comments here might be his own, and the anonymous writer of “Midrash Aggadah”
might have used Rashi as a source!
The subtle differences between the two accounts of Lavan’s “presents” further
show his deceit. With regard to the public gift to Leah, And Lavan gave her ---
without indicating which daughter --- Zilpah his (younger) handmaiden, thereby
giving the impression that Rachel is the recipient; but, as Lavan knows full
well, Zilpah is really being given to Leah his daughter [as] a handmaiden (SHIFCHAH).
R. Menachem Kasher, in Torah Shelemah, quotes “Rimzei Torah” by R. Yoel (13th
century), who explains the significance of SHIFCHAH, without the preposition L’:
Since Zilpah is more suitable for Rachel, Lavan gives her to his daughter
without specification, just a handmaiden. And this completes the deception.
On the other hand, when Lavan later gives Bilhah to Rachel, there is no longer a
need for him to dissemble. Therefore, he acts openly:
And Lavan gave Rachel his daughter Bilhah his handmaiden --- expressly --- to
her as a handmaiden (L’SHIFCHAH).
Notice how cunningly Lavan manipulates the situation for his own purposes. And
it matters little to him who will suffer: his daughters, his handmaidens (who,
as we learn in Bereshit Rabbah 74:14 and Pirkei D’Rabbi Eliezer 36, were also
Lavan’s daughters), or his new son-in-law. And he “pulls it off” without anyone
--- except our Sages --- realizing what he is up to.
What a sneak!
Torah K'Torat Eretz Yisrael!"- Torah from Aloh Na'aleh*
In Parshat Vayeitzei stones symbolize both unity and disunity. In the
first story (Bereishit 28:10-22), Yaakov comes to Charan, bunks down for
the night and gathers some stones for a pillow. After his famous dream,
Yaakov wakes up and says, “This is a place where Hashem is, I didn't
know!” He takes the stone that he had put under his head and makes it into
an altar. The focus on this stone is noteworthy.
Yaakov continues on his journey and comes to a field where there is a
large well covered by a huge stone (29:2). The stone is so big that the
shepherds have to wait until they are all gathered in order to roll it
off. But Yaakov sees the beautiful Rachel coming and single-handedly
(29:10) “rolls off the stone.” He approaches Rachel, kisses her and cries.
Again, a stone plays a role in the story.
In the last story of the parsha, Lavan chases after Yaakov insisting that
Yaakov stole his idols. After a search that finds nothing, Lavan suggests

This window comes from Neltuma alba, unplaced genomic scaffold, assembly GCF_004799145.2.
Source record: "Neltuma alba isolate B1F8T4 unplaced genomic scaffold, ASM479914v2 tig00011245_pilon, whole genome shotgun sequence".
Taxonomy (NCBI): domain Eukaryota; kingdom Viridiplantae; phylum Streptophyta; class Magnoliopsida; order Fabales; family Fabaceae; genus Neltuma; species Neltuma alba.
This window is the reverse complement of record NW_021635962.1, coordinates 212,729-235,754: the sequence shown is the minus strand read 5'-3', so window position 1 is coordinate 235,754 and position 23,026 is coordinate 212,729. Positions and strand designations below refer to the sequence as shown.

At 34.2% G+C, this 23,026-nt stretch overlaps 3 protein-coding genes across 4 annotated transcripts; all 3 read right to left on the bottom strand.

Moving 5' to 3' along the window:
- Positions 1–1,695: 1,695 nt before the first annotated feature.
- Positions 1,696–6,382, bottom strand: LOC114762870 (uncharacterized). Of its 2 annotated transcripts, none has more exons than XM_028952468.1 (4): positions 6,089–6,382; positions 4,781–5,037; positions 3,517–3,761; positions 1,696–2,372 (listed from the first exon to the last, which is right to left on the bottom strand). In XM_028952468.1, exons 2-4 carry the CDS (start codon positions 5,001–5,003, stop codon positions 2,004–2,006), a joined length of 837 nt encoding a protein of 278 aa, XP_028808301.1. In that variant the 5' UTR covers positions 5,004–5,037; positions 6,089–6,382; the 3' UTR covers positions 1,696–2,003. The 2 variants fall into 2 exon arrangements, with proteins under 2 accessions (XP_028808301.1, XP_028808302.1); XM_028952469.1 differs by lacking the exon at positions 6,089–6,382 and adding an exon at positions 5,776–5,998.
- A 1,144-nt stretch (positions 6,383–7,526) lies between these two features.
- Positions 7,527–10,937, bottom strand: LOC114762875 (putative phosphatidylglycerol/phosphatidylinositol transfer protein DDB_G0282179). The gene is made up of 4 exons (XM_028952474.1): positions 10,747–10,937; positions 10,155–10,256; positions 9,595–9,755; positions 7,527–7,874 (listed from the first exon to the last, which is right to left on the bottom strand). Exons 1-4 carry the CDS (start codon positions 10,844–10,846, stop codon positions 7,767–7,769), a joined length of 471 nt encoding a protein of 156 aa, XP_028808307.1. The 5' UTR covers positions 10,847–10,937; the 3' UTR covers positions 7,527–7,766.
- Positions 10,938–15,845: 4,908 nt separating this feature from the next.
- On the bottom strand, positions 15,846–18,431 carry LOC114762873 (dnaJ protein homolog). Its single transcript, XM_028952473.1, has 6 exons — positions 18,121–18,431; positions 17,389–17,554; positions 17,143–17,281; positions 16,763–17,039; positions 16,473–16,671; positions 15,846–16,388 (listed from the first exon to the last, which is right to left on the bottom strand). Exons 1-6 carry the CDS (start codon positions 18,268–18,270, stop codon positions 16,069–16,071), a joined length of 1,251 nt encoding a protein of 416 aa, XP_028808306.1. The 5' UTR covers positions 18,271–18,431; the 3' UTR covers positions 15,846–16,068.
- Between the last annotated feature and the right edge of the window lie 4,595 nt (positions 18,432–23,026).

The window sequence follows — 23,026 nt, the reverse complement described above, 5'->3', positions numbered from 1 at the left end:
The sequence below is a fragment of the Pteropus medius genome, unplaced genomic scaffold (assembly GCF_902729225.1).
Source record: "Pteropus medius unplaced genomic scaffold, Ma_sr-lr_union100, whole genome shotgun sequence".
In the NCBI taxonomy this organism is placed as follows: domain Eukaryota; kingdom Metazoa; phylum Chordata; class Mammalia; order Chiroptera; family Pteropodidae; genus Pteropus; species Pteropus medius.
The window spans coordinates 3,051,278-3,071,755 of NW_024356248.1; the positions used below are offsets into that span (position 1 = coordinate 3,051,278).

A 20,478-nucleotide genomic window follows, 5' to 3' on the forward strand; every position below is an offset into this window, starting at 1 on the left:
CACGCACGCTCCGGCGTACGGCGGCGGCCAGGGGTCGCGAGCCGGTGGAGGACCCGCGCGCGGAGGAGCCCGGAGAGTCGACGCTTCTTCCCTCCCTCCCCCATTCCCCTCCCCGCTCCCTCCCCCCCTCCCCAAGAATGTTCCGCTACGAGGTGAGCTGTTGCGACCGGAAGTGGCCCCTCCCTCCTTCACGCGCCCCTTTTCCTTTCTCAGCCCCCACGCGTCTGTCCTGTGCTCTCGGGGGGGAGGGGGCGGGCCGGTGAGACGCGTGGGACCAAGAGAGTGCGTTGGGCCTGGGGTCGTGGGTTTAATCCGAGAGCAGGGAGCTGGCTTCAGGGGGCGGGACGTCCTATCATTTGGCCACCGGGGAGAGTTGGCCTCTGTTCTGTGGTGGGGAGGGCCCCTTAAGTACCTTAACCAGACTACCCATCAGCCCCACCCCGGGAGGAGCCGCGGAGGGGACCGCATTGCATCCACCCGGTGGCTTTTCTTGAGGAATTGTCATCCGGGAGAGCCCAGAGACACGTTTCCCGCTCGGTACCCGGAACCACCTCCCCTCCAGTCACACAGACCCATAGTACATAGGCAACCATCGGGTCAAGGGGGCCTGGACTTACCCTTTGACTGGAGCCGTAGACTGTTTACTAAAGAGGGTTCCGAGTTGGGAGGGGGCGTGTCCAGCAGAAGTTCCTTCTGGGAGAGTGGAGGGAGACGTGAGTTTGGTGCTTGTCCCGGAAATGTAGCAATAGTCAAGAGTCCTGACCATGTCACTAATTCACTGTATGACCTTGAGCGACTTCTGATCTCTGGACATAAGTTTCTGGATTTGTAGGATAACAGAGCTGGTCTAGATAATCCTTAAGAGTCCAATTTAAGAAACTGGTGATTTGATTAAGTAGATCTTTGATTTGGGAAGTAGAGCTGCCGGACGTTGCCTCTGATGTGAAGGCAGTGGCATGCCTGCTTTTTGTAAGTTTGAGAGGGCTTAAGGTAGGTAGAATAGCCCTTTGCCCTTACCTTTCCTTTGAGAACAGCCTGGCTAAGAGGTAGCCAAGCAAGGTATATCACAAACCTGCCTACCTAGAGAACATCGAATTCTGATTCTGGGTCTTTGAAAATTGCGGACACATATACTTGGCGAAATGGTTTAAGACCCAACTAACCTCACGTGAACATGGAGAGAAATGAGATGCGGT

they make a covenant. As a symbol of the covenant (31:45), Yaakov chooses
a stone. The agreement between them is that the stone will be a sign or
demarcation that neither of them will pass to harm the other. What's with
all the stones?
In the first story, Rashi notes that Yaakov gathered many stones (28:11)
for his pillow, but after his dream he took (28:18) “THE stone.” Rashi
explains that all the stones vied for the position directly under Yaakov's
head, because each one wanted to have that tzaddik's head on it, so Hashem
caused all the stones to merge into one. The stones went from a symbol of
disunity to one of unity. Since this is the place where the future Temple
would stand, the message seems to be that the Temple, which connects
Heaven and Earth, is the ultimate place where a Jew finds unity with
In the second story, Rashbam says that there was such a huge stone on the
well because the shepherds didn't trust each other not to steal extra
water, so they wanted to make sure no one could take water by himself.
Here again the stone symbolizes disunity. When Yaakov sees Rachel and
realizes he has found his soul mate (someone with whom he will be unified
or “one”) he throws off the stone. Now that the well has become a place of
unity, the stone has no place there.
In the last story, both connotations of the stone are again implied. Lavan
and Yaakov agree that only in unity can they live together. If they would
try to harm each other, it is better that they be apart.
The overall message here is that stones are not inherently good or bad;
rather it depends on how we use them. We choose whether to throw them at
each other, or to use them to draw one another together. Hopefully we will
choose the latter.
*D’var Torah from Aloh Na'aleh:
an initiative of former North American Rabbis and laymen who successfully
made Aliyah, aimed at highlighting the centrality of Israel and promoting
Aliyah. They send emissaries – Rabbis, academicians, and others – on
speaking-tours throughout the U.S. and Canada.
Tel: 972-2-566-1181 ext. 320